On Oscars night, social media went wild with often-cruel snark and criticism of some of the older women at the Oscars who had had plastic surgery, in particular Kim Novak.
In reaction, crime fiction author Laura Lippman posted a photo of herself without makeup, special lighting, or any kind of flattering filters and challenged other authors in the field to do the same in an attempt to show what real people actually look like at all ages.
The response was overwhelming. Mystery and thriller writers and readers, male and female, posted what some people called “raw selfies.” I put up one myself.
Erin Mitchell put together just a few of the earliest responders into a video slideshow that’s absolutely wonderful. http://www.youtube.com/watch?v=AM9kBqG5VEM
Each of us who posted our raw selfie also wrote about what prompted the photo and about the issue of society’s distorted expectations and demands on women in the realm of physical appearance. This led in many cases to intense conversations on Facebook and elsewhere about this issue. I had a thread that ran through more than 20 comments.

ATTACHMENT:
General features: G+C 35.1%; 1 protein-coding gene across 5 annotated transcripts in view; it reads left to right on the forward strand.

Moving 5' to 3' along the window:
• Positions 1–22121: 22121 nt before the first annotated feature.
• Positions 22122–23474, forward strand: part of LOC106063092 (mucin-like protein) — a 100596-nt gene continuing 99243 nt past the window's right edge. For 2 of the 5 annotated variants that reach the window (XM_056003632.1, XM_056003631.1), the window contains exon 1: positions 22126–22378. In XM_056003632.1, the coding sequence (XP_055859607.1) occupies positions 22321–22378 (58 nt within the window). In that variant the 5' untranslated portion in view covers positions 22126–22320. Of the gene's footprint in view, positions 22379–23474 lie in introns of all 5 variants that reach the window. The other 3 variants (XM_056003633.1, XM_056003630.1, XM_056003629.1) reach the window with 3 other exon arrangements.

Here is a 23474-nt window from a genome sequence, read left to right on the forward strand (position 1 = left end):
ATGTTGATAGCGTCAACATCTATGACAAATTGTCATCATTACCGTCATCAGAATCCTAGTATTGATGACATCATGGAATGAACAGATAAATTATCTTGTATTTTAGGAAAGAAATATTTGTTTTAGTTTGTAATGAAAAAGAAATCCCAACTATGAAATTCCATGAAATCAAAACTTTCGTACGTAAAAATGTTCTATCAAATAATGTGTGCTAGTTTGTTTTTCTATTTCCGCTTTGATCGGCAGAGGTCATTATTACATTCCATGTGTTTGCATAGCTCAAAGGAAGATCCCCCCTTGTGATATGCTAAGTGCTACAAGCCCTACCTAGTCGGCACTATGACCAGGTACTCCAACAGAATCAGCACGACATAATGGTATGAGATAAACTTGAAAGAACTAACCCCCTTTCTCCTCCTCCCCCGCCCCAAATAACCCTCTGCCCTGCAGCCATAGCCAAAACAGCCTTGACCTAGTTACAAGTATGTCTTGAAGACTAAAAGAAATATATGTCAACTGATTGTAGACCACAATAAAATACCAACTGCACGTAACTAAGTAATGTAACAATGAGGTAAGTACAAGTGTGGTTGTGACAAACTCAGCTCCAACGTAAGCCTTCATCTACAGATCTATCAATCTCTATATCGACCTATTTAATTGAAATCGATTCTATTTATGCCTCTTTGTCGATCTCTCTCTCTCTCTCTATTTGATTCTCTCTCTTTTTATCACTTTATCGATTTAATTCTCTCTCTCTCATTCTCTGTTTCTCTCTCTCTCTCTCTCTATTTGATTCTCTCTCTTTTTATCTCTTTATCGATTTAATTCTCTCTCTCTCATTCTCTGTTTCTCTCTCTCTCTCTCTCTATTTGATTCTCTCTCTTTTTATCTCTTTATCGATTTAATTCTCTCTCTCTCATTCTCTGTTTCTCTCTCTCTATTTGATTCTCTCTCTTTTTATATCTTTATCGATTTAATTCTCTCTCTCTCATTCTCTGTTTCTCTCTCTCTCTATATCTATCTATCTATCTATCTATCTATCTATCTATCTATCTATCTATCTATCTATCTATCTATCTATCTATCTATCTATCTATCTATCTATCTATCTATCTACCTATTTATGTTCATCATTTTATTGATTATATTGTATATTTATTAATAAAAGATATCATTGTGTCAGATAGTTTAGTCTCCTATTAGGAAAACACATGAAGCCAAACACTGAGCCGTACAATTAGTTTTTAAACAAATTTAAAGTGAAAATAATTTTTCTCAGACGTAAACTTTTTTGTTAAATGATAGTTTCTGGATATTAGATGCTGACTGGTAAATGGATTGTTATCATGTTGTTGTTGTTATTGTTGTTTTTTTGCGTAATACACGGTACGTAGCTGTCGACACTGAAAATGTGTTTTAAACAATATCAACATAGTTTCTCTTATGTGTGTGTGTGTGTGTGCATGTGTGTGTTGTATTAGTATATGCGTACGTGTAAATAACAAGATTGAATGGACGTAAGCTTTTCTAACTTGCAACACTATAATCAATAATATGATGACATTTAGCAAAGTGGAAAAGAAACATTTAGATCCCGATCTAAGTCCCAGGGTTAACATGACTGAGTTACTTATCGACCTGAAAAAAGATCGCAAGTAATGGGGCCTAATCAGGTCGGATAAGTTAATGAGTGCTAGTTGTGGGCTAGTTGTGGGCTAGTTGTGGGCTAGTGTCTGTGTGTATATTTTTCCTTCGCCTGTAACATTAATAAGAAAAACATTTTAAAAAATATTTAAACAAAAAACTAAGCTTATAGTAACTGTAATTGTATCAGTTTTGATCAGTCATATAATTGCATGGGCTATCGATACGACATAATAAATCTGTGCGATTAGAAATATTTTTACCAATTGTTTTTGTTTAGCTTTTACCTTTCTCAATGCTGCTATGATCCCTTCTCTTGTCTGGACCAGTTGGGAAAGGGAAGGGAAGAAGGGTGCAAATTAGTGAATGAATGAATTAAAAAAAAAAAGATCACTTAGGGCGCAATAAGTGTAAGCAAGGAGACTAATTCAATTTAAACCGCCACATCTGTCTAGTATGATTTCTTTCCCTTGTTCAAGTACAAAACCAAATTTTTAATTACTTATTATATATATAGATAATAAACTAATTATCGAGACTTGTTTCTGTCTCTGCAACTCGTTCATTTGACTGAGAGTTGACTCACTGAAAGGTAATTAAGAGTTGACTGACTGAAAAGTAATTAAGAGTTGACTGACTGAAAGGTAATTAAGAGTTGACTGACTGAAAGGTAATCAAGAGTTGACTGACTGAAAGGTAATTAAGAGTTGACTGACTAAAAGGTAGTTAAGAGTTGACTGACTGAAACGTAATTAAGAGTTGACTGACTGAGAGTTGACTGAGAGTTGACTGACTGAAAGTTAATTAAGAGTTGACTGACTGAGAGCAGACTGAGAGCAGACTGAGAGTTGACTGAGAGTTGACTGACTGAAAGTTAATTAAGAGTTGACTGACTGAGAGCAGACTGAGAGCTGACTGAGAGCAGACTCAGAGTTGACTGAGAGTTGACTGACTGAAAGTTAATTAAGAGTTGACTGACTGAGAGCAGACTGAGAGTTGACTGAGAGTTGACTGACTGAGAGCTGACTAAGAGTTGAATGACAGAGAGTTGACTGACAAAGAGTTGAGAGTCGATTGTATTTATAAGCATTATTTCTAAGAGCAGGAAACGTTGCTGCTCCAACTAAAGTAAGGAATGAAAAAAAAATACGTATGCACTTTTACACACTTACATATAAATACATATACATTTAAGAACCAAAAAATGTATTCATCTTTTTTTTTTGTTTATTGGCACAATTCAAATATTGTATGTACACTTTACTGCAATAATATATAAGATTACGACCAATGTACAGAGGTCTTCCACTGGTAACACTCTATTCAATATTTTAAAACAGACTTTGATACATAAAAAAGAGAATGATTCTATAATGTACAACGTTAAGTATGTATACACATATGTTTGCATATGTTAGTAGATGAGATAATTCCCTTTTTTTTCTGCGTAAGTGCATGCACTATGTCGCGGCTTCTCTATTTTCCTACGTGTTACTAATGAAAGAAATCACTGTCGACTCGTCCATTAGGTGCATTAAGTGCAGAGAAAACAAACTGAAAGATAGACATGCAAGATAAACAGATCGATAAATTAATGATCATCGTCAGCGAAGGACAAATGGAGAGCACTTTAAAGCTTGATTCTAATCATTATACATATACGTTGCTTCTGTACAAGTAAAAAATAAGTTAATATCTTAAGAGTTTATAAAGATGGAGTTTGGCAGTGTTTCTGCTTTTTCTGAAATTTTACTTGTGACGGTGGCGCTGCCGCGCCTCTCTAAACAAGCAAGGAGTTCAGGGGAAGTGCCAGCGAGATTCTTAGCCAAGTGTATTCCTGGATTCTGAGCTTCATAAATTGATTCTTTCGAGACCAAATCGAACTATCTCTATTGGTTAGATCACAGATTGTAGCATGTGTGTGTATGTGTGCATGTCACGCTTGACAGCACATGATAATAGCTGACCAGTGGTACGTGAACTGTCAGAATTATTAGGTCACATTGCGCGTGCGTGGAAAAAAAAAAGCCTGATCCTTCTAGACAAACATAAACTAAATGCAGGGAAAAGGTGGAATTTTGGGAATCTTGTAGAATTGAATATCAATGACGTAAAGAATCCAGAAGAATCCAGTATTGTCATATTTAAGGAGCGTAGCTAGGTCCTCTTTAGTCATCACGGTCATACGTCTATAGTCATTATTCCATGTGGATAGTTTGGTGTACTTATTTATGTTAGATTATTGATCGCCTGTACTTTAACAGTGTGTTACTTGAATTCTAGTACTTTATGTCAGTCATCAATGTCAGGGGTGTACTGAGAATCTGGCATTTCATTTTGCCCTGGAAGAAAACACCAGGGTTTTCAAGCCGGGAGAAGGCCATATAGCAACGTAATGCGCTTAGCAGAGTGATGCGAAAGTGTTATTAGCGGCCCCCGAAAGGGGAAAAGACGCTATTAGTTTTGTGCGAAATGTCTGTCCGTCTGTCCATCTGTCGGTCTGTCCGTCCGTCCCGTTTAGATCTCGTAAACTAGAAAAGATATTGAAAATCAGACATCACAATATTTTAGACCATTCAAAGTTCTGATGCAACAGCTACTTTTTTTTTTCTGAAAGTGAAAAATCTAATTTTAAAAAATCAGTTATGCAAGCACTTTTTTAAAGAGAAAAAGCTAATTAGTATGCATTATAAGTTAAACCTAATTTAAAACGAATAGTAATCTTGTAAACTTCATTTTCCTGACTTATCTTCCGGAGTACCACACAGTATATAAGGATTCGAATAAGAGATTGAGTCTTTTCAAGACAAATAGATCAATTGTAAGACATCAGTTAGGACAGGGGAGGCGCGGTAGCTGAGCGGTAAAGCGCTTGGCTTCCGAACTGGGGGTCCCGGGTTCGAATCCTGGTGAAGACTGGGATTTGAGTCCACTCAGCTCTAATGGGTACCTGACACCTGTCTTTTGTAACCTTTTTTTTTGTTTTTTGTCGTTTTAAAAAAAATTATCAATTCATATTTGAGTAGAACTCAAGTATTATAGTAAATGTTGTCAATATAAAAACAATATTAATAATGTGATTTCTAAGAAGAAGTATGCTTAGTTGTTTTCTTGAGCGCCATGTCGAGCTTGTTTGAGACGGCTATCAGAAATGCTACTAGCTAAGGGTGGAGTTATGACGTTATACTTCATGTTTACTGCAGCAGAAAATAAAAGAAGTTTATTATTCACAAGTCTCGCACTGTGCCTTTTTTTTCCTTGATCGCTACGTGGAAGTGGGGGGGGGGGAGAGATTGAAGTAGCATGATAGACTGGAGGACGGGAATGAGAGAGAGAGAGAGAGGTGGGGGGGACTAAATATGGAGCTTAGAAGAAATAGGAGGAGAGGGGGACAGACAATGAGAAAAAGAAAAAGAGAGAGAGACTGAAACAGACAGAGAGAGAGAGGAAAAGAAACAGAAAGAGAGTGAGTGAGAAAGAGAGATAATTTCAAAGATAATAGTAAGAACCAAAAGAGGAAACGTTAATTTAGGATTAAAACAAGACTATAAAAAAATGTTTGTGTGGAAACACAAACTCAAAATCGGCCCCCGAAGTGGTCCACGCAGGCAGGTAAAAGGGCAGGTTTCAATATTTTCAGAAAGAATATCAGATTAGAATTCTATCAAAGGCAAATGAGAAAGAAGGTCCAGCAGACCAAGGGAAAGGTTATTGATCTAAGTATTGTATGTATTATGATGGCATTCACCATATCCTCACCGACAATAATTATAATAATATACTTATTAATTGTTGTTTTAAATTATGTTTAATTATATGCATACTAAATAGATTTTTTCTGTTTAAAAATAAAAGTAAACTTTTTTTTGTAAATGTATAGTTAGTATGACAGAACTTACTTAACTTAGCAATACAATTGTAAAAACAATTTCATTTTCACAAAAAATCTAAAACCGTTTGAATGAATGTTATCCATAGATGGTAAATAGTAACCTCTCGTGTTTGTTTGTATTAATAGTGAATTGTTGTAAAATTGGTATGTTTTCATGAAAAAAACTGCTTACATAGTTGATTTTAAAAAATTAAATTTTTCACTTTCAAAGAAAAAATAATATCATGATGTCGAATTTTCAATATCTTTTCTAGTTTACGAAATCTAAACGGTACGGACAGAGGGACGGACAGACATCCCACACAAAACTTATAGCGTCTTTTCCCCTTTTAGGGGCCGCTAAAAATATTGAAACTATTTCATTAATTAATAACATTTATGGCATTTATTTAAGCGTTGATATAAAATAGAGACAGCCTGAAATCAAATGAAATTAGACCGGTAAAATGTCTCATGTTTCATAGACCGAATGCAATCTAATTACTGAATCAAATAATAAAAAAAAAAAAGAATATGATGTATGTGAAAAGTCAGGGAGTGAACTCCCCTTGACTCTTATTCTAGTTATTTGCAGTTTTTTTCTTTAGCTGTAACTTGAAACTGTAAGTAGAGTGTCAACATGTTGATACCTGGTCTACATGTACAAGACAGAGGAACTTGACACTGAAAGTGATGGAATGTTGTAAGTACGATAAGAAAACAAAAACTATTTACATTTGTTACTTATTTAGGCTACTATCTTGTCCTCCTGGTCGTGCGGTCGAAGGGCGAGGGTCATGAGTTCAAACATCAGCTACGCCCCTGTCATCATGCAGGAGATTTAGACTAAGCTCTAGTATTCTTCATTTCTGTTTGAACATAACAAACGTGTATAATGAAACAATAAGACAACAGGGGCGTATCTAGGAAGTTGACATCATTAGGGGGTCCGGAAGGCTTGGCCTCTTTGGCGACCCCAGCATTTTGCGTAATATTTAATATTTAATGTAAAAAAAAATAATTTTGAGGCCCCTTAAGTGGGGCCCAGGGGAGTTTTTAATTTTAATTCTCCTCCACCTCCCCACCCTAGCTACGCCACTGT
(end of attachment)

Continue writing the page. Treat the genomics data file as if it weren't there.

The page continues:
I argued with some of my feminist literary writer friends who blamed the older women like Novak who had fallen into the movie industry’s trap of disvaluing their looks. One asked, “And where are the men in this?” And I was happy and proud to tell her how many of our male crime fiction colleagues had involved themselves in this little protest movement.
What’s your take on this whole subject of society’s definition of female beauty as an underweight teenager’s body and face? Also, what did you think about the Real Beauty Project video?
COMMENTS (Blogger still won't let me comment conventionally):
Reine, thank you for laying out so clearly the evolution of your feelings about physical appearance. I do think these perceptions change--and often for the better--as we mature. I sympathize about the problems with holding hair dryers and combing hair since I have similar issues--and these are universally issues no one takes into consideration. Often a person may take medicines that affect the thickness and quality of their hair or skin and meds and illness can impact so much more than that of our physical appearance.
Mary, I think the people who control our media focus the images of women they promulgate according to what will make them money. Many men may well not buy into those images, but many men and women are pretty much conditioned to think that those images are the only way women should be. It's very pervasive and very powerful.